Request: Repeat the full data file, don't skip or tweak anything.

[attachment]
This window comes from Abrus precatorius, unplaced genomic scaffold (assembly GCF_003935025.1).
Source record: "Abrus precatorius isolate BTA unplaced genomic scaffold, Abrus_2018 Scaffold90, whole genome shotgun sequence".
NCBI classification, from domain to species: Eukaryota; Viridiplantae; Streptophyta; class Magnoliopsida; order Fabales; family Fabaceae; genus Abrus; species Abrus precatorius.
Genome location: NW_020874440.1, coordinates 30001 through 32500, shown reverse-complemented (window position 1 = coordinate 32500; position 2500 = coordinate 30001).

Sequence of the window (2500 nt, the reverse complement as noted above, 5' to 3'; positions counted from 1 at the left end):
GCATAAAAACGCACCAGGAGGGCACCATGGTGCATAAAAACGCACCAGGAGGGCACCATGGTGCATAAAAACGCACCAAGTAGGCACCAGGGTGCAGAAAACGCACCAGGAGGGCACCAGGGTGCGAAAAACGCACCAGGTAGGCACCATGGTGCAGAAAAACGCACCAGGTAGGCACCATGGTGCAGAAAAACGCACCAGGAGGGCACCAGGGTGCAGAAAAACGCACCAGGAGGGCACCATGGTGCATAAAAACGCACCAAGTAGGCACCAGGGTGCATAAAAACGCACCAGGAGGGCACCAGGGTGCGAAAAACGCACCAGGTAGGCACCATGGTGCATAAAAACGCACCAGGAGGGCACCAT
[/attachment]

This window comes from Abrus precatorius, unplaced genomic scaffold (assembly GCF_003935025.1).
Source record: "Abrus precatorius isolate BTA unplaced genomic scaffold, Abrus_2018 Scaffold90, whole genome shotgun sequence".
NCBI classification, from domain to species: Eukaryota; Viridiplantae; Streptophyta; class Magnoliopsida; order Fabales; family Fabaceae; genus Abrus; species Abrus precatorius.
Genome location: NW_020874440.1, coordinates 30001 through 32500, shown reverse-complemented (window position 1 = coordinate 32500; position 2500 = coordinate 30001).

Sequence of the window (2500 nt, the reverse complement as noted above, 5' to 3'; positions counted from 1 at the left end):
GCATAAAAACGCACCAGGAGGGCACCATGGTGCATAAAAACGCACCAGGAGGGCACCATGGTGCATAAAAACGCACCAAGTAGGCACCAGGGTGCAGAAAACGCACCAGGAGGGCACCAGGGTGCGAAAAACGCACCAGGTAGGCACCATGGTGCAGAAAAACGCACCAGGTAGGCACCATGGTGCAGAAAAACGCACCAGGAGGGCACCAGGGTGCAGAAAAACGCACCAGGAGGGCACCATGGTGCATAAAAACGCACCAAGTAGGCACCAGGGTGCATAAAAACGCACCAGGAGGGCACCAGGGTGCGAAAAACGCACCAGGTAGGCACCATGGTGCATAAAAACGCACCAGGAGGGCACCAT